AN ARTIST who produces his work from scrap parts has commemorated the First World War in his latest project, which is going on a tour of the district.

Geoff Latz, 56, has used copper wire to make soldiers, and stones, twigs, sand, metal and handles from jute shopping bags to make sandbags.

The poignant piece depicts a trench scene from the Battle of Verdun in France.

His grandfather Benno Ernst Latz, who he never got to know, was a doctor in the trenches on the German side. He had a sanatorium in Berlin but, being Jewish, fled the Nazis around 1936-38 to start a new life in America, opening a practice in Wall Street, New York.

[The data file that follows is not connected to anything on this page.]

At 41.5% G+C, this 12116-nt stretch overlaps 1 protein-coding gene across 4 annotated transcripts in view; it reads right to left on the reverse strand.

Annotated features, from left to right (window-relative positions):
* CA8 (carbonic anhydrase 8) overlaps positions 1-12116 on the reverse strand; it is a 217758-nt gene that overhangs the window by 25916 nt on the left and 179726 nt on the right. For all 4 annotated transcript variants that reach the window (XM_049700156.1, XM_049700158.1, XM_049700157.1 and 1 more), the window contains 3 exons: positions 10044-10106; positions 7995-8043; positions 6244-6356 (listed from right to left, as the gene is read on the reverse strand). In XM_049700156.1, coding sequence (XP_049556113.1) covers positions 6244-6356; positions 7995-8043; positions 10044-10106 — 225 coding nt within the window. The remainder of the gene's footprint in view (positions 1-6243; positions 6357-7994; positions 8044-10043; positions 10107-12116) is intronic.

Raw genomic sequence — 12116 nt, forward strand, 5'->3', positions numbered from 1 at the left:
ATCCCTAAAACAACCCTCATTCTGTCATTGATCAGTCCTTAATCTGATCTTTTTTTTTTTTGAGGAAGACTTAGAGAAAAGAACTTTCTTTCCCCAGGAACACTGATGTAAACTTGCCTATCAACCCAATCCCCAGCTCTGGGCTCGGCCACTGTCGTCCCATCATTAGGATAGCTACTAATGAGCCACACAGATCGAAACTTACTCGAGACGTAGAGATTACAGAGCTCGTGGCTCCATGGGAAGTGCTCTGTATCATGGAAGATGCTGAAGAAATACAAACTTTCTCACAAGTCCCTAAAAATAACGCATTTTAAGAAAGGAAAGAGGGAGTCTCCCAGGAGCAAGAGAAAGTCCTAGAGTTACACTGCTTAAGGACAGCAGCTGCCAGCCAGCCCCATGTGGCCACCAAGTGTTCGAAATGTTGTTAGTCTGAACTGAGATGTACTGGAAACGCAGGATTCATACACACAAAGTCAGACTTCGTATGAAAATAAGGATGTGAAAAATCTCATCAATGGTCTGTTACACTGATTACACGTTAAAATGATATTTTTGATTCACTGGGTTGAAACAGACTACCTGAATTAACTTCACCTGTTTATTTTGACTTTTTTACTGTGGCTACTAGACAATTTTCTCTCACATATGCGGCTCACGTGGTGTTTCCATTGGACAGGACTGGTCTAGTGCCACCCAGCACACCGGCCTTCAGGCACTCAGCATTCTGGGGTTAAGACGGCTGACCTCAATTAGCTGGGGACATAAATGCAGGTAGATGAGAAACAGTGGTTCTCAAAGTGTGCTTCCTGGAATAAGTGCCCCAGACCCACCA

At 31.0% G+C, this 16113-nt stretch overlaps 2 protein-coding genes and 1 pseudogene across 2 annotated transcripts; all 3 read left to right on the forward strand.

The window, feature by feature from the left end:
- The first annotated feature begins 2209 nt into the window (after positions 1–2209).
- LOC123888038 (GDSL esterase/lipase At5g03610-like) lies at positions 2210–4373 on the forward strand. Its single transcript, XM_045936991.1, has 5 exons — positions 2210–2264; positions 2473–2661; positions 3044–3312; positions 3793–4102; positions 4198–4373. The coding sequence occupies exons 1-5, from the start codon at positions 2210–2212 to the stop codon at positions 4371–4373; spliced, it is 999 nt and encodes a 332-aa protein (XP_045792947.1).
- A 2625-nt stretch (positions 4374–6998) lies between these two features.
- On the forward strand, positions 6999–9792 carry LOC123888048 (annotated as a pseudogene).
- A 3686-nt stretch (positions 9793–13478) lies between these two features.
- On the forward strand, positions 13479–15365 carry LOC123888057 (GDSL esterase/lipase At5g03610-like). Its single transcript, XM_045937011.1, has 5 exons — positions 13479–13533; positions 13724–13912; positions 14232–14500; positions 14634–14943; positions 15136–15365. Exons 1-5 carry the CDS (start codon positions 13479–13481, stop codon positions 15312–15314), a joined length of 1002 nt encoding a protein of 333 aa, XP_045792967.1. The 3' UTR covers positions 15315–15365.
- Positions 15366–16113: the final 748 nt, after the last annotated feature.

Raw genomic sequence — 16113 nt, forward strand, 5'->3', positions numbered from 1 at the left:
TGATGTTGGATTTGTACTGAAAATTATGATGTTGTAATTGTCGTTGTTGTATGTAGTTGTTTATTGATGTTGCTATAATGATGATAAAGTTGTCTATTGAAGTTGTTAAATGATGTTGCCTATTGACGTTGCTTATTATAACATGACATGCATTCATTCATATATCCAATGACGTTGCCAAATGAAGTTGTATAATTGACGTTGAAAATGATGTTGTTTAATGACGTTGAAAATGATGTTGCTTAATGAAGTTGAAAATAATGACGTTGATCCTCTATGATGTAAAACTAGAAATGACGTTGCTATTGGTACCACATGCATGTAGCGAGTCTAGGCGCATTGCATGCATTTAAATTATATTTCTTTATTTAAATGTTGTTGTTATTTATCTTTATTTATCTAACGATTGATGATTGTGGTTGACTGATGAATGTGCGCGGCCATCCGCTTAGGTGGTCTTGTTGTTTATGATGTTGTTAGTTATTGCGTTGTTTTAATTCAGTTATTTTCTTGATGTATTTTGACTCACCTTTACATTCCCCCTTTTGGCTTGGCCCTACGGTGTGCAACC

"My grandfather was very much in my mind as I researched the Verdun piece," said Geoff.

"I used materials that related to the real story of the trenches – mud, the wire, the metal – so my work would be even more real to the people who come to see it."

The Battle of Verdun is on display at Bradford's City Library until tomorrow (Nov 4), before touring the district.

It will move to Keighley Local Studies Library to coincide with the screening of the Imperial War Museum’s film The Battle of The Somme on November 19.

Verdun was the longest single battle of the First World War, fought between the French and German armies from February 21 to December 18, 1916.

There was an estimated 70,000 casualties a month.

To see more of Mr Latz's work, go to latzart.